Christians and persecution: So the 4th Century meets the 21st Century?

In interpreting 21st Century religious conflict, newswriters might gain perspective from the bitter Christian schism by the 4th Century “Donatists.” These hardliners refused to recognize the validity of bishops who compromised in order to escape execution during the last wave of vicious persecution by the Roman Empire. That scourge lasted from A.D. 303 until Constantine became emperor of the West (312) and ordered religious toleration in the Edict of Milan (313).    
Today, Christians are likewise debating what to do amid the killing, rape, kidnapping, torture and thievery aimed at them -- and others -- by a radical faction within world Islam. Muslim traditionalists insist this mayhem violates teachings of the Quran and of the Prophet Muhammad.

The Mideast dominates the sorrow and the news coverage, but Christianity Today correspondents Jayson Casper in Cairo and Tom Osanjo in Nairobi draw our attention to the African continent.

Case study: During  those repellent beachfront beheadings, a Muslim advised a Christian friend named Osama Mansour to escape Libya by growing a beard, carrying a prayer rug and covering a Coptic tattoo on his wrist with a fake cast. Azar Ajaj of Nazareth Evangelical Theological Seminary said pretending to be Muslim was an ethical tactic because Mansour did not lie outright or deny his faith in Christ.

East Africa’s  al-Shabaab gunmen have allowed people to escape death if they can prove they are Muslims by recitations  in Arabic or answering such questions as the name of Muhammad’s mother. Since the Westgate Mall massacre at Nairobi,  Kenya’s Christians have been boning up on Muslim trivia and sharing online tips about pretending to be Muslim in life-or-death emergencies.

One proposal is memorizing for recitation if necessary the Arabic Shahada, Islam’s central profession of faith: “There is no god but God, and Muhammad is the prophet of God.” The first phrase is no problem, but the second obviously violates Christian teaching, somewhat like ancient Rome’s lethal demand that Christians profess fealty to divine emperors.

Christian leaders in Kenya disagree on proper behavior. David Oginda of Christ is the Answer Ministries insisted any believer must be prepared to die for the faith. But two professors at Anglican St. Paul’s University said Christians have an obligation to save the lives of themselves and others if possible, and merely uttering words is not the same thing as actual apostasy. At the Near East School of Theology, President George Sabra said Christians should never recite the Shahada,  but those who do in order to avoid death should be treated with mercy, not Donatist-style excommunication.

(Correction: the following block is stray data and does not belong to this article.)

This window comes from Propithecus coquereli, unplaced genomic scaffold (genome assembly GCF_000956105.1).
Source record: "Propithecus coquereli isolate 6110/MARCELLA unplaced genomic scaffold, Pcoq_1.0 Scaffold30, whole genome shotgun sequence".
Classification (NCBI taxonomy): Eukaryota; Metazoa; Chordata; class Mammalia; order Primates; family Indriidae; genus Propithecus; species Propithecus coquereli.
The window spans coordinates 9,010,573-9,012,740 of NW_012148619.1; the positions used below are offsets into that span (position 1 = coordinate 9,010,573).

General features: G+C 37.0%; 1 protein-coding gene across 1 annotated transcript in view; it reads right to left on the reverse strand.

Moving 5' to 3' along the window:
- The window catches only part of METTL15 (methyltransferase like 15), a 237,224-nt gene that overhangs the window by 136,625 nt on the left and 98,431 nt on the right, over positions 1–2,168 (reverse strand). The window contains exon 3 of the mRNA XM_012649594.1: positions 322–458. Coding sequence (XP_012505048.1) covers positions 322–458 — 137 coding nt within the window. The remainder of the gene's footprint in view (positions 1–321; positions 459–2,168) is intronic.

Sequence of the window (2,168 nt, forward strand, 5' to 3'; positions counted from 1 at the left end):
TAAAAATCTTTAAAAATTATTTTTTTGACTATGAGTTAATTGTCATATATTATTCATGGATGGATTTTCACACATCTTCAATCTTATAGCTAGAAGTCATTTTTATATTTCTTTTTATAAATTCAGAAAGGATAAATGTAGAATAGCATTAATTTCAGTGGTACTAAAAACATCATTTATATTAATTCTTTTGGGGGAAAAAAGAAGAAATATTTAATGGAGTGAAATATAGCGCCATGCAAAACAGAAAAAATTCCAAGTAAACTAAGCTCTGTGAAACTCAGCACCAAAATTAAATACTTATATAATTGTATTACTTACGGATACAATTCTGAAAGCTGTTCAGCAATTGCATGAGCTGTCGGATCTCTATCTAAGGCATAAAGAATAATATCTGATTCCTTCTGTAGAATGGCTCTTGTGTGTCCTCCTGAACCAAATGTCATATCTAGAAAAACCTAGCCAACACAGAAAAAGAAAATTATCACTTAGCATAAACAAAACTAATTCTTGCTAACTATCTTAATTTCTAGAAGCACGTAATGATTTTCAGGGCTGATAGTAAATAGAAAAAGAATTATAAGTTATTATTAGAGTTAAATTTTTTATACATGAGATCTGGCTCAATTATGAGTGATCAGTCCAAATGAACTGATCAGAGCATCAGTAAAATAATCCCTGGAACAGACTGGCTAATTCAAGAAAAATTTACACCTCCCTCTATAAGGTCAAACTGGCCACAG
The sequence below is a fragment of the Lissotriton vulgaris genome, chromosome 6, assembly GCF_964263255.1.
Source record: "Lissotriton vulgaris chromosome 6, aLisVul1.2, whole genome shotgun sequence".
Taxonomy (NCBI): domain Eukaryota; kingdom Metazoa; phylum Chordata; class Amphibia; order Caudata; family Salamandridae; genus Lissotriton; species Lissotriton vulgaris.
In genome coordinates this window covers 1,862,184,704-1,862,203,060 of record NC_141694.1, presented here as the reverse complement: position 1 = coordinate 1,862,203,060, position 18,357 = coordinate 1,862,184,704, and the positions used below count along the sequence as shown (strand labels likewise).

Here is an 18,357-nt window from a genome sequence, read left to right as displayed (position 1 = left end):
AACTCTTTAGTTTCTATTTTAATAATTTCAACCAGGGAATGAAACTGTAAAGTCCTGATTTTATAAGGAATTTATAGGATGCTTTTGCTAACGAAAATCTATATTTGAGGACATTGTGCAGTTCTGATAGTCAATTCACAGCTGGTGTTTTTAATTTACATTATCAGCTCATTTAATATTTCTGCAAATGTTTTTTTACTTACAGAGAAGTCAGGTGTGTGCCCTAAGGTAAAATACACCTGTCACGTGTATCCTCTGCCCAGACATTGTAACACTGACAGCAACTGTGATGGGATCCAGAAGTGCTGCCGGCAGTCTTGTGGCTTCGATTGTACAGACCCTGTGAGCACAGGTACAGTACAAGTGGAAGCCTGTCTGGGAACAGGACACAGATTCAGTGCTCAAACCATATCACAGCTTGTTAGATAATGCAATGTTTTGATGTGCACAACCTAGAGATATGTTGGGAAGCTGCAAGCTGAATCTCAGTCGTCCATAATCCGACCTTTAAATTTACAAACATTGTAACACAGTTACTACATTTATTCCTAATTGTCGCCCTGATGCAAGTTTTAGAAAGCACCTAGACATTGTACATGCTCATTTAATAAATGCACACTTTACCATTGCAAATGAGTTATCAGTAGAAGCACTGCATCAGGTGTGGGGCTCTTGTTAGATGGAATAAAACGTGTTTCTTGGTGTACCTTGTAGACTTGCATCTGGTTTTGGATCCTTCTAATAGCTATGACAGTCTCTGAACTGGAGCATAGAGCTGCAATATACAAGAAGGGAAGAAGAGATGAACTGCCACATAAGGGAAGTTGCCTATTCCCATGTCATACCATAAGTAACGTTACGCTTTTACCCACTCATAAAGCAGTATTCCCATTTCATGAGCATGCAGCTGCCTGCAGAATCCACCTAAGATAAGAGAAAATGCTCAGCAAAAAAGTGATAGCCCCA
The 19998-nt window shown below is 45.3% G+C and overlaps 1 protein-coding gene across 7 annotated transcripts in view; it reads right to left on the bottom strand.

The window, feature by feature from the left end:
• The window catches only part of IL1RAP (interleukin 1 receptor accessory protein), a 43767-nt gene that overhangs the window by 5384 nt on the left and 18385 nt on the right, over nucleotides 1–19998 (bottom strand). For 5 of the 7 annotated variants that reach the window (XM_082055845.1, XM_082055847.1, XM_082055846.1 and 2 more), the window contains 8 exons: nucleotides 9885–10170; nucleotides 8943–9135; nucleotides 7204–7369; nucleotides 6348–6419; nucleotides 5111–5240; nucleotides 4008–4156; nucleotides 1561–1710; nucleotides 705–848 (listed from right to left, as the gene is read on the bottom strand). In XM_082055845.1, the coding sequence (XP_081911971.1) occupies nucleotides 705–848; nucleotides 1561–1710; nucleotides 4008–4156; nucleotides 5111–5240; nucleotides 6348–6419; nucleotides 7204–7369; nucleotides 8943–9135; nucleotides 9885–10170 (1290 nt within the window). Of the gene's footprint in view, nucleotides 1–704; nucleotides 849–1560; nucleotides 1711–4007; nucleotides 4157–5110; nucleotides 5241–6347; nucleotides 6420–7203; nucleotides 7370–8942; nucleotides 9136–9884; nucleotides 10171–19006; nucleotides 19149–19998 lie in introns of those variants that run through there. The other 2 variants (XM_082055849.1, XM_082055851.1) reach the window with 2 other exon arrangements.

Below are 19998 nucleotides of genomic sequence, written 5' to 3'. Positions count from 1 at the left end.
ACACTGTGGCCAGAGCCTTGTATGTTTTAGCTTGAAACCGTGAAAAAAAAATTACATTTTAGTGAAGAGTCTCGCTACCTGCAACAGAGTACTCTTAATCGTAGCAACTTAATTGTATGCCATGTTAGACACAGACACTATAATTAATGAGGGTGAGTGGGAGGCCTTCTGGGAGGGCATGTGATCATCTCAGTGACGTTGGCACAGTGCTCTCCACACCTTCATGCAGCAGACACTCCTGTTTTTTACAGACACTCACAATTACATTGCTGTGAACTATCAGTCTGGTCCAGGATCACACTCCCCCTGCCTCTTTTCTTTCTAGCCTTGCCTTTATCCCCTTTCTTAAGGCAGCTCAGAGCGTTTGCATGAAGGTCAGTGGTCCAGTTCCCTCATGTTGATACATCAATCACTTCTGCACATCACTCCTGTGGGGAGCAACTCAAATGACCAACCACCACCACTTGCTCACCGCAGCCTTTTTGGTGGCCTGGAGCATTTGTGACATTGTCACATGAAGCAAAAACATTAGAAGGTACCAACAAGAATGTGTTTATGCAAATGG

Then there’s the devastation in northern Nigeria. Writers  seeking to comprehend the organization that’s terrorizing Christians should be aware of “Boko Haram: Nigeria’s Islamist Insurgency”  (Hurst) by Virginia Comolli, research fellow at the International Institute for Strategic Studies in London. The work is  reviewed as follows by historian Philip Jenkins in Books & Culture, which should be on religion writers’ must-read list alongside its sister magazine Christianity Today. [Full disclosure: The Guy was CT’s news editor in the late 1960s when it was located in Washington, D.C.]

“Boko Haram did not spring from nowhere in 2002, but grew out of a series of Islamist, Wahhabi, and fundamentalist sects from the 1970s onward.” And long before that, Britain’s colonial regime consolidated Muslims’ power and prerogatives in the north. To further comprehend tensions, realize that Christianity “scarcely existed” in 1900, with perhaps 1 percent of the regional population. Today, Nigerian Islam faces a solidly rooted Christian minority in the north and nationwide, rough population equality between the two rival faiths.
Contributing to current chaos, the national military is “often guilty of wanton massacres” and the government is “thoroughly broken.” People become desperate when everything becomes unreliable -- personal security, decent education, coherent farm policies, electricity, and safe water supplies on which survival depends.

Jenkins fears “a future secession war, based purely on religious loyalties,” which is “horrible to contemplate, and preventing it should be a key goal of the international community.” Also needed are the defeat or at least containment of the Boko Haram forces and establishment somehow of a thoroughly renovated Nigerian state.

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